From the Editors
The New York Times says Jadaliyya "Brings New Life to Arab Studies." Read about it by clicking here.
The “March of Millions” in Cairo marks the spectacular emergence of a new political society in Egypt. This uprising brings together a new coalition of forces, uniting reconfigured elements of the security state with prominent business people, internationalist leaders, and relatively new (or newly reconfigured ) mass movements of youth, labor, women’s and religious groups. President Hosni Mubarak lost his political power on Friday, 28 January. On that night the Egyptian military let Mubarak’s ruling party headquarters burn down and ordered the police brigades attacking protesters to return to their barracks. When the evening call to prayer rang out and no one heeded Mubarak’s curfew order, it was clear that the old president been reduced to a phantom authority. In order to understand where Egypt is going, and what shape democracy might take there, we need to set the extraordinarily successful popular mobilizations into their military, economic and social context. What other forces were behind this sudden fall of Mubarak from power? And how will this transitional military-centered government get along with this millions-strong protest movement?
Many international media commentators – and some academic and political analysts – are having a hard time understanding the complexity of forces driving and responding to these momentous events. This confusion is driven by the binary “good guys versus bad guys” lenses most use to view this uprising. Such perspectives obscure more than they illuminate. There are three prominent binary models out there and each one carries its own baggage: (1) People versus Dictatorship: This perspective leads to liberal naïveté and confusion about the active role of military and elites in this uprising. (2) Seculars versus Islamists: This model leads to a 1980s-style call for “stability” and Islamophobic fears about the containment of the supposedly extremist “Arab street.” Or, (3) Old Guard versus Frustrated Youth: This lens imposes a 1960s-style romance on the protests but cannot begin to explain the structural and institutional dynamics driving the uprising, nor account for the key roles played by many 70-year-old Nasser-era figures.
This article is now featured in Jadaliyya's edited volume entitled Dawn of the Arab Uprisings: End of An Old Order? (Pluto Press, 2012). The volume documents the first six months of the Arab uprisings, explaining the backgrounds and trajectories of these popular movements. It also archives the range of responses that emanated from activists, scholars, and analysts as they sought to make sense of the rapidly unfolding events. Click here to access the full article by ordering your copy of Dawn of the Arab Uprisings from Amazon, or use the link below to purchase from the publisher.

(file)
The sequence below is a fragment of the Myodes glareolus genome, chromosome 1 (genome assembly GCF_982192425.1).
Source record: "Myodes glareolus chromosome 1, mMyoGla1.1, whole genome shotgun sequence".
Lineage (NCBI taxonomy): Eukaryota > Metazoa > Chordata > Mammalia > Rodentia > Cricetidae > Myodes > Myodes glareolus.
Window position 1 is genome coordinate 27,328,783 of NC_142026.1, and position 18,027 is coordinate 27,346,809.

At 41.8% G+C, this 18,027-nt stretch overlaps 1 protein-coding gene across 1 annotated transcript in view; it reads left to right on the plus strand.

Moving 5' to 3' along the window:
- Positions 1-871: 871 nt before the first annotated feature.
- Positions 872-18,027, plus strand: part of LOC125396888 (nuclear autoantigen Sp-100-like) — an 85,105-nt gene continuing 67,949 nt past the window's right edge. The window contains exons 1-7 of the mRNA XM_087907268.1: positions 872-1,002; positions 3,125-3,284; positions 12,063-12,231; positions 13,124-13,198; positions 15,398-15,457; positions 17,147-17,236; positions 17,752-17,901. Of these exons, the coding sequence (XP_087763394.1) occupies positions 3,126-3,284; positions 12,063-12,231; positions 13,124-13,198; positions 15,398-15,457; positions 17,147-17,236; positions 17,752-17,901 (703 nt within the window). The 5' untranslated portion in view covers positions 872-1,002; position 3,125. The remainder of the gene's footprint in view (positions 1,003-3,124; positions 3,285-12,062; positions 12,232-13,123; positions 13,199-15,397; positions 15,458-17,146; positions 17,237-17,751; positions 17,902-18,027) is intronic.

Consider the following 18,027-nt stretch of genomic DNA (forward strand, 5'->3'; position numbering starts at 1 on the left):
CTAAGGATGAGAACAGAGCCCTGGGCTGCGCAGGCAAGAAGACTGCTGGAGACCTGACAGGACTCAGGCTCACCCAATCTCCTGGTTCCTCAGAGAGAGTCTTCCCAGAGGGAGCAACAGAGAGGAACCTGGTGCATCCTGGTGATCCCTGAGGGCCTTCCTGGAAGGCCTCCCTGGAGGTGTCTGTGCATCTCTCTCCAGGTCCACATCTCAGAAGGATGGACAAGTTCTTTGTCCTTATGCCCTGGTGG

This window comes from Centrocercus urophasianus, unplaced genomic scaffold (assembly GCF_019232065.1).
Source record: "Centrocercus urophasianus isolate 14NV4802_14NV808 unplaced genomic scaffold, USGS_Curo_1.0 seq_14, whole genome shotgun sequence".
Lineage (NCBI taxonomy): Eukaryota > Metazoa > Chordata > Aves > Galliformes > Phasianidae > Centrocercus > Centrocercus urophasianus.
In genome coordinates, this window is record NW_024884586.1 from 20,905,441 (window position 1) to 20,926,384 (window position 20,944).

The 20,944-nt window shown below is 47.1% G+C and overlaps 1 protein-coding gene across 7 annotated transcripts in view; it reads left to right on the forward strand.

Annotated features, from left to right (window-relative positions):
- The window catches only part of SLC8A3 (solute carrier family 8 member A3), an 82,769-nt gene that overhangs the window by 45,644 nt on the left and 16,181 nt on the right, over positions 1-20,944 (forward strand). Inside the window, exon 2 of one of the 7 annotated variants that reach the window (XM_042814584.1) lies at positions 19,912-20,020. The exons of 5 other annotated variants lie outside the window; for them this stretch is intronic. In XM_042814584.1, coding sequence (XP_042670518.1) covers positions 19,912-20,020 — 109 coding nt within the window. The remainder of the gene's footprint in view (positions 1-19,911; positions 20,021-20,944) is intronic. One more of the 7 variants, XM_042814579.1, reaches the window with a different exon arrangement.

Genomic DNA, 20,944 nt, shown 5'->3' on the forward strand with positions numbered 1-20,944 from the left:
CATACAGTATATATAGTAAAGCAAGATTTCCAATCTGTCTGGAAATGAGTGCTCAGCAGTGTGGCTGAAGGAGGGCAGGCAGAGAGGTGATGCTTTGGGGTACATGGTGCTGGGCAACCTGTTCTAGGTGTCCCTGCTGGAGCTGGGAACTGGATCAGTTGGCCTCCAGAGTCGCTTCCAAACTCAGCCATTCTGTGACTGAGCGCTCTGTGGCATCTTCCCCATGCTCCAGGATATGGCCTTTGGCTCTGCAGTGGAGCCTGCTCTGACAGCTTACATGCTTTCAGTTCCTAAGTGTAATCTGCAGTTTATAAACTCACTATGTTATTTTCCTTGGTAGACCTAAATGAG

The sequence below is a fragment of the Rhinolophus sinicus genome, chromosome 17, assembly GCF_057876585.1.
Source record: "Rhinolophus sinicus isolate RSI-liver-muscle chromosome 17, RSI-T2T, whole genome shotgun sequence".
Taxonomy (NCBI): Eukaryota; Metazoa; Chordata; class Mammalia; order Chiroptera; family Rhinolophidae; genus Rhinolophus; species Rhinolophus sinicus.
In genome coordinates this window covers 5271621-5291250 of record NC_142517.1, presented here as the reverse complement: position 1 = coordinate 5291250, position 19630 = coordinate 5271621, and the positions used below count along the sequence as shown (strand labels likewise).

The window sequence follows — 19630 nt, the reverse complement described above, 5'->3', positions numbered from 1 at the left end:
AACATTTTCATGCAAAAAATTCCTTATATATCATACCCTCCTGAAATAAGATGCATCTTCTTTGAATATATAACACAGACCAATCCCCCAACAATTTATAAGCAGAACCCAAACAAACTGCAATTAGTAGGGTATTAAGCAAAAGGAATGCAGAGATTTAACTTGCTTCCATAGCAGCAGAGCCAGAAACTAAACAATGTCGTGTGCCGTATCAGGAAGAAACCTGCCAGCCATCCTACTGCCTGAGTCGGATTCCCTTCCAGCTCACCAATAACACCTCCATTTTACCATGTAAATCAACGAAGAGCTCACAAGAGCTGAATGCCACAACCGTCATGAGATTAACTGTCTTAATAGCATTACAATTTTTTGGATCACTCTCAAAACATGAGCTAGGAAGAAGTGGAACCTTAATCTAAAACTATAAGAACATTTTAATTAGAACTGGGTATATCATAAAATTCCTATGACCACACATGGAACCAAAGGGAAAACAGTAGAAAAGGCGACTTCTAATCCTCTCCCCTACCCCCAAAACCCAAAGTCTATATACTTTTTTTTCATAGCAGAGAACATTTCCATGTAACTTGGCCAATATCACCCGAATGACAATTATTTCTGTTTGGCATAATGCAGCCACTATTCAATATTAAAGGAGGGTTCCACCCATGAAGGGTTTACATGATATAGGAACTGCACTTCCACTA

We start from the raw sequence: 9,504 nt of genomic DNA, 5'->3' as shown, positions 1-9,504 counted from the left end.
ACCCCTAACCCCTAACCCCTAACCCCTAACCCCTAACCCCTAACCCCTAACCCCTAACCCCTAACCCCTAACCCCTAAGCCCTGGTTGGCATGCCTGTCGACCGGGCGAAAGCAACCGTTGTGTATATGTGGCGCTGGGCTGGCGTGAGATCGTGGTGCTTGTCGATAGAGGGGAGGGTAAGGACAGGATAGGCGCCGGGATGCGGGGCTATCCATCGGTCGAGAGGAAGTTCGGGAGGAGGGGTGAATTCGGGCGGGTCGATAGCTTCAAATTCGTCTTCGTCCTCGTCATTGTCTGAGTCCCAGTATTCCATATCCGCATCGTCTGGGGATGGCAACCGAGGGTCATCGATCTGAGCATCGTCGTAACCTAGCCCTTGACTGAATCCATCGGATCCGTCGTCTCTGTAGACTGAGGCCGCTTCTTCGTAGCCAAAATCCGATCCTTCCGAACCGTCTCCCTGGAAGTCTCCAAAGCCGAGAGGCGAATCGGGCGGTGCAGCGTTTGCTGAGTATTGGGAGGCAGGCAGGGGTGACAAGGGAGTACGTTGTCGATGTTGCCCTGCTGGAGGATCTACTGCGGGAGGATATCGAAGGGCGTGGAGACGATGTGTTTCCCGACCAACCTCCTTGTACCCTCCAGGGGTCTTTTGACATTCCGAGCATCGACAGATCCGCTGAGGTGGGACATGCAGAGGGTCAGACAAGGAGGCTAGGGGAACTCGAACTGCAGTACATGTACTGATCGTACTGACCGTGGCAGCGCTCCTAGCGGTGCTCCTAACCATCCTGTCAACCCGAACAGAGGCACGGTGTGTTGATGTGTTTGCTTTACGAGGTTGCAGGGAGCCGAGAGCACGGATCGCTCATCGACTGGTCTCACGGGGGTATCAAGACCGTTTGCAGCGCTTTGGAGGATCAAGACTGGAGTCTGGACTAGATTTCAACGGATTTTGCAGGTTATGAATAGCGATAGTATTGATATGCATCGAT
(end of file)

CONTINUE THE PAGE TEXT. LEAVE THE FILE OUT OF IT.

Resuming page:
59 comments for "Why Mubarak is Out "
If you prefer, email your comments to firstname.lastname@example.org.
SUBSCRIBE TO ARAB STUDIES JOURNAL
Hot on Facebook
Jadalicious / جدلشس
"The very cinematic nature of modern revolt, producing images and thus self-consciously framing itself, seems (falsely, I hope) to owe its success more to the theatricality of street fights than to dedication to justice."click | email | tweet
Latest EntriesView All Entries »
- On Trump
- The Modern Language Association and the 2017 Vote on the Academic Boycott of Israel
- A Critical Retrospective on Obama’s Rhetoric of New Beginnings
- Critical Readings in Political Economy: Mechanisms of Imperialism
- Jadaliyya Monthly Edition (December 2016)
- مؤسسات القدس الفلسطينية: حصار تمويلي وعجز السلطة والمنظمة
- Arabian Peninsula Media Roundup (January 17)
- Yemen's War [Ongoing Post]
- Egypt Media Roundup (January 16)
- Last Week on Jadaliyya (January 9-15)
- Press Release: Bahrain Executes Three Men
- A Damp Squib in Paris
- قصص قصيرة من الأرجنتين
- بيان: بشأن طب النزاعات
- Time for Sweden to Take the Lead for Peace
- Palestine Media Roundup (January 14)
- Syria Media Roundup (January 13)
- The Boycott, Divestment, Sanctions Movement - A STATUS/الوضع Conversation with Omar Barghouti
- Quick Thoughts: Khalid Albaih on Sudan on the Eve of 2017
- New Texts Out Now: Jean Pierre Frey, Les voies erratiques de l'urbanisation. Etre architecte et devenir urbaniste en Afrique du Nord